My math attitudes and beliefs influence my children.
What are your math attitudes and beliefs? If I were being honest, I would say that mine are negative.
Past a certain point in school, math didn’t make sense to me. I worked every day studying my math assignments during my first semester of college. I never saw a connection to my life and I never thought I would use most of what I knew.
I was right and wrong. I have never figured the slope of something, but now that I know how the brain works, it certainly would have benefited me to exercise my brain in a different way.
I love teaching language arts, but could I have chosen another profession if I had confidence in my math abilities? My own math attitudes and beliefs limited me.
So I am fine, but like any parent – I want better for my kids. That makes me analyze my own math attitudes and beliefs. I don’t want my bad vibes to “rub off” on them. I want to incorporate math into their lives, especially where I never saw it in mine.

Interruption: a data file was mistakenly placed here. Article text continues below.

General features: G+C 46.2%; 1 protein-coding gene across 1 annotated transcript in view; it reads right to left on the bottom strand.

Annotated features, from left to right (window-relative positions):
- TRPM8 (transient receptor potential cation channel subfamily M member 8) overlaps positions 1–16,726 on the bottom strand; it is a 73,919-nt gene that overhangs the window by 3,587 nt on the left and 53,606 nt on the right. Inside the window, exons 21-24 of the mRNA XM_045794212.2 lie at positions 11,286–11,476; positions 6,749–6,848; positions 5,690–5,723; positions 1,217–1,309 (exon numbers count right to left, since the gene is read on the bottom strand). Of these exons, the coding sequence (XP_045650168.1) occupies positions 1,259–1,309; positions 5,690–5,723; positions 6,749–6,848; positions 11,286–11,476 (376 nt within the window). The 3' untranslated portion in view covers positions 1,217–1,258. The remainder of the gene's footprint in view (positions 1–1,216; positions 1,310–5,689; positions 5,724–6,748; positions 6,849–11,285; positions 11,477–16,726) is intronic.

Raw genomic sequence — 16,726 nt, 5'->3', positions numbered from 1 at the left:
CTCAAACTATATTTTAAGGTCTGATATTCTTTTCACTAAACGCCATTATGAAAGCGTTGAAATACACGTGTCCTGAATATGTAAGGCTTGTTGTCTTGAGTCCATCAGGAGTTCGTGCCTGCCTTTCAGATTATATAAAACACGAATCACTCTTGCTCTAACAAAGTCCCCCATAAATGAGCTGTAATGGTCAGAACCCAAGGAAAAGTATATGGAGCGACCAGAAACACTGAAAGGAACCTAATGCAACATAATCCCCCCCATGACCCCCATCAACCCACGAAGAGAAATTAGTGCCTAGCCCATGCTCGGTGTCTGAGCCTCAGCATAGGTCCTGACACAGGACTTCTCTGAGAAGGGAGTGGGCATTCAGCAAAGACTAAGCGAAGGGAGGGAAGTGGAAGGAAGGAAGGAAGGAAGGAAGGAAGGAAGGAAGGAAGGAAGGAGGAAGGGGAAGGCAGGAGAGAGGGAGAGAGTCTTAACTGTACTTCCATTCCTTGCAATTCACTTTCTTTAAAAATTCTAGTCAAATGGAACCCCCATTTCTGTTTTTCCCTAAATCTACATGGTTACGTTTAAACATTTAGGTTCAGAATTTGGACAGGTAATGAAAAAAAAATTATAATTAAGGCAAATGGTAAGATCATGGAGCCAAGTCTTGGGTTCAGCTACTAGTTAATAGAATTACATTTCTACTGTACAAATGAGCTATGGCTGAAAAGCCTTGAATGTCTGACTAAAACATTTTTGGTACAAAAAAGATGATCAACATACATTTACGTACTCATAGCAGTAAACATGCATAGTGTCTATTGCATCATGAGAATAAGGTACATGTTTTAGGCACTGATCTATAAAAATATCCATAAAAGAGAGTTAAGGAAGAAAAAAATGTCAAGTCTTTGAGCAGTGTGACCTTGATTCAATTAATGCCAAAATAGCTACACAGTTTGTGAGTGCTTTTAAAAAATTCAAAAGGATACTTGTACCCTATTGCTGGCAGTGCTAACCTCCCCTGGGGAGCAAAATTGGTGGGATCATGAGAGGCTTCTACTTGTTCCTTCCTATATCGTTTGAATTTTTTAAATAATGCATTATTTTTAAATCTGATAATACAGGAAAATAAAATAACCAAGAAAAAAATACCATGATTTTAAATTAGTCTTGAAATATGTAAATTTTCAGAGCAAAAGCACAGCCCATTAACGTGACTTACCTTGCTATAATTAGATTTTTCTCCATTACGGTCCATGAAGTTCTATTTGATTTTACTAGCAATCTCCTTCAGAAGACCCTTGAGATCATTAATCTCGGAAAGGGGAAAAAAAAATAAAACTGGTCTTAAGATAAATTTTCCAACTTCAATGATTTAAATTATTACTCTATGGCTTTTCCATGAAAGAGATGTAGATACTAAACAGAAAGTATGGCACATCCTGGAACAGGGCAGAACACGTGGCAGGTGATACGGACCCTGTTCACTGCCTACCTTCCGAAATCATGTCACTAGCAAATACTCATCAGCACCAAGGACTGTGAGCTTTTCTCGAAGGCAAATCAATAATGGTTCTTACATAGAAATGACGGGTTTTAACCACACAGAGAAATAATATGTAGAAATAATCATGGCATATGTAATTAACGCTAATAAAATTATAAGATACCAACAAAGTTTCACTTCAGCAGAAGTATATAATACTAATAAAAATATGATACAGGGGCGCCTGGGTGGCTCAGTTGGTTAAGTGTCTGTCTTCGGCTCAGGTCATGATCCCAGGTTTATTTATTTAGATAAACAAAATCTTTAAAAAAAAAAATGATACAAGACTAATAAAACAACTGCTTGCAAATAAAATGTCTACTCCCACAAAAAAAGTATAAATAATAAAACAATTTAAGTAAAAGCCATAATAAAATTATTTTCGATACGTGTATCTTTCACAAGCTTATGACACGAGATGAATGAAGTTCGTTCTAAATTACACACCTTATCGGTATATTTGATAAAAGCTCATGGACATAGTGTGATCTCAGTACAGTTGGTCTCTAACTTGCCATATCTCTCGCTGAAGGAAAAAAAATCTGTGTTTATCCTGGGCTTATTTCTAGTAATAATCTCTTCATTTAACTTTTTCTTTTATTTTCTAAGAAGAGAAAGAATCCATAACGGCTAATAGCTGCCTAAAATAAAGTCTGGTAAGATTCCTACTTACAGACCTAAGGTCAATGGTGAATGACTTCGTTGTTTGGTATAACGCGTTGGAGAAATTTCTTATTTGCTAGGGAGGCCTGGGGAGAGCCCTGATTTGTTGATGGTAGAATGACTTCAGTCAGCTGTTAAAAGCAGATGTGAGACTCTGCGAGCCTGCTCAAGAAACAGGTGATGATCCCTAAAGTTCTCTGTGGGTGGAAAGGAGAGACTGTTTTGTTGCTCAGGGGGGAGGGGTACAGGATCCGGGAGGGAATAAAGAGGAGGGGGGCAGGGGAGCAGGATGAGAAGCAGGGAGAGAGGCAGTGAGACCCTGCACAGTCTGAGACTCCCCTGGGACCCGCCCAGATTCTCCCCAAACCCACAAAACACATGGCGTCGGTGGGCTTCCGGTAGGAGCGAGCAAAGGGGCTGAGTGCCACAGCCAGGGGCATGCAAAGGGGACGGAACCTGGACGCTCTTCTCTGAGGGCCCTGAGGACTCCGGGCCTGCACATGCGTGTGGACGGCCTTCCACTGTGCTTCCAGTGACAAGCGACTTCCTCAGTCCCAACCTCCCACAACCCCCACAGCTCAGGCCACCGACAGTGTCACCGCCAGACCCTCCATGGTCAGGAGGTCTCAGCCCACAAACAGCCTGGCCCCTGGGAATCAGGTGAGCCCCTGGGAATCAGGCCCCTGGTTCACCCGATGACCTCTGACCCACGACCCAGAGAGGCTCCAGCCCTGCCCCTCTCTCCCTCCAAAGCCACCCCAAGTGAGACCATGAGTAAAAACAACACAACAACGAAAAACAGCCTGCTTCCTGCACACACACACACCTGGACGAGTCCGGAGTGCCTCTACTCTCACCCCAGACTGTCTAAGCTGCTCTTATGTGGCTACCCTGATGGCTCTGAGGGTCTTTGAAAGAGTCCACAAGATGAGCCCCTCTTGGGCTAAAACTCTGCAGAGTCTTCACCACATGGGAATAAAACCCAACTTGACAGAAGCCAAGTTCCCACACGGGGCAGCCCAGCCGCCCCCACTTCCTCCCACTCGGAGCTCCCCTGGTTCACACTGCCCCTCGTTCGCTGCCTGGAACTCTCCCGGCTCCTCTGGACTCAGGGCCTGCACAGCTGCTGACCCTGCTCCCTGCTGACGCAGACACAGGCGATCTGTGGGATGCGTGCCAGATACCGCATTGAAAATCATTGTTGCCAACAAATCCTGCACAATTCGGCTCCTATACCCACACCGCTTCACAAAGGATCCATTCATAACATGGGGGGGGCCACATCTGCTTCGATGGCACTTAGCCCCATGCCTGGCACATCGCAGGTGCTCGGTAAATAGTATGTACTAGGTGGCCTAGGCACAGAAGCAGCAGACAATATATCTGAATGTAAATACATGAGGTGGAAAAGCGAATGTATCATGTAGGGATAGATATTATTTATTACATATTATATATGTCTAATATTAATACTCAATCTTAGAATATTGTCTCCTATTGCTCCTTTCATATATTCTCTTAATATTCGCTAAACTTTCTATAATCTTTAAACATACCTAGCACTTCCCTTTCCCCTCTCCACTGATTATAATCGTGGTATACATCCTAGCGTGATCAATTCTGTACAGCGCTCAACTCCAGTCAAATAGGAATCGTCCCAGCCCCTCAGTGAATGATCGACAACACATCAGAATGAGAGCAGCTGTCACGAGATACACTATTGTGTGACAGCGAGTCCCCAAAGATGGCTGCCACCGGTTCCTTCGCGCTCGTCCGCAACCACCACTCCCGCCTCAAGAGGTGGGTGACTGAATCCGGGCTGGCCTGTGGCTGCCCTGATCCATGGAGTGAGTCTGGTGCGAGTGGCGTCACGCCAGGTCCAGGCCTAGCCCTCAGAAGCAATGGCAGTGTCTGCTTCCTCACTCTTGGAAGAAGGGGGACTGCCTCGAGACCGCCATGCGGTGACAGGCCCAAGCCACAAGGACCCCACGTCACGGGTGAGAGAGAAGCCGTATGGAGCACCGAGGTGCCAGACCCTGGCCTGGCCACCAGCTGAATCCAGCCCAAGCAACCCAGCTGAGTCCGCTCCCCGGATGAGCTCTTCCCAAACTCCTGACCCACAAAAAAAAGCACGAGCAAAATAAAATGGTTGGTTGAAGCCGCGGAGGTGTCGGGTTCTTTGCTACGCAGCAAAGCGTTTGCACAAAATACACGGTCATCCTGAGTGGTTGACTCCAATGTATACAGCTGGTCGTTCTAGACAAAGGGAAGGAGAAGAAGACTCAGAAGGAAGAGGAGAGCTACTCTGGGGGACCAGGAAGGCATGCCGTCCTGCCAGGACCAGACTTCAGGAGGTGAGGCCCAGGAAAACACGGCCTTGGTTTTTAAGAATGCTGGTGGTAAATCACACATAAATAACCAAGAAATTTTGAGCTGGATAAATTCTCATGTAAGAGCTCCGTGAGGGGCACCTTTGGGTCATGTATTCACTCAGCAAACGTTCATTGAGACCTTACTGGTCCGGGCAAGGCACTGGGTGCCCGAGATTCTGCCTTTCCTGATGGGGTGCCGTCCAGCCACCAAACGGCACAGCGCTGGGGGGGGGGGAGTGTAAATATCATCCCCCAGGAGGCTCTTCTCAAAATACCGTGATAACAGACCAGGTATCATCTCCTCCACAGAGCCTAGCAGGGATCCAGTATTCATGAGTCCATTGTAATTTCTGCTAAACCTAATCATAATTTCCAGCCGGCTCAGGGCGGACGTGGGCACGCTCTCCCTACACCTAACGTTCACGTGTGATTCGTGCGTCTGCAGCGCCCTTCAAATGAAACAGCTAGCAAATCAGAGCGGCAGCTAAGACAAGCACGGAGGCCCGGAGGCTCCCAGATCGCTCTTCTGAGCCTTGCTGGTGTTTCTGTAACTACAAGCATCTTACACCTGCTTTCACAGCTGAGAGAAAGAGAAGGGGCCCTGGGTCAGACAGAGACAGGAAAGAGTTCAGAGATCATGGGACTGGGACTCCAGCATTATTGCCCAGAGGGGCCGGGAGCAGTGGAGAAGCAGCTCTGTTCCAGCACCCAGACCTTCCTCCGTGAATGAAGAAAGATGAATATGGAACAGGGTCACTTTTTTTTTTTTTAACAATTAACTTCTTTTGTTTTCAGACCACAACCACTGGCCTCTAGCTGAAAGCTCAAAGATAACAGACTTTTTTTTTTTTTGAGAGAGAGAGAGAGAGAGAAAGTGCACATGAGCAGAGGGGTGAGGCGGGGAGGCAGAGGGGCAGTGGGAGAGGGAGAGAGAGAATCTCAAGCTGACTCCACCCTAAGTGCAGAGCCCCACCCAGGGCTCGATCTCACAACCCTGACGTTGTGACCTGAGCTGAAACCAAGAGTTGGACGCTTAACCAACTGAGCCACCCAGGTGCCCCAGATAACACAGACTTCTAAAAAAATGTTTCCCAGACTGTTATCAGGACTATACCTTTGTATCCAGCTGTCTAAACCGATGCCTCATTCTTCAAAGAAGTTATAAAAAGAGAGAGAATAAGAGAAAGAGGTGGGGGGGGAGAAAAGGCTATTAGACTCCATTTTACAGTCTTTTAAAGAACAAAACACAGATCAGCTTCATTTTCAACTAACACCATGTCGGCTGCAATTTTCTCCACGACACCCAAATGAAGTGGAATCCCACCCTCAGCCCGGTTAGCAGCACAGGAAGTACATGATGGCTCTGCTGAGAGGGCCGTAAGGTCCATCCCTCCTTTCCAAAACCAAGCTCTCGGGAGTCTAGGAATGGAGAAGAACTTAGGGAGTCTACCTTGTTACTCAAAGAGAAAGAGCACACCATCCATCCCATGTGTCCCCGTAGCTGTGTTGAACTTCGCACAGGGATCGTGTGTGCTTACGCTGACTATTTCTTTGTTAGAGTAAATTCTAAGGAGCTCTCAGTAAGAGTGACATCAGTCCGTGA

I did well in school and people were positive about it. I was encouraged. When math started to get tough, it was a given that I wouldn’t like math.
Oppositely, no one ever told me that I wasn’t a reader. A common message in school and at home was read, read, read. That is practicing – but practicing math was very condensed to homework or the night before a test.
In this math series I’ve tried to look at ways to raise math learners, from looking at influences and ways to teach math at home.
I would be remiss not to look at my math attitudes and beliefs, and to think how they affect my children. In this area, I struggle. I want to be positive and encourage them. I wonder if I will have to fake enthusiasm. I fear my kids will sense a phony.
What are your math attitudes and beliefs from your youth? Do they carry over to your children?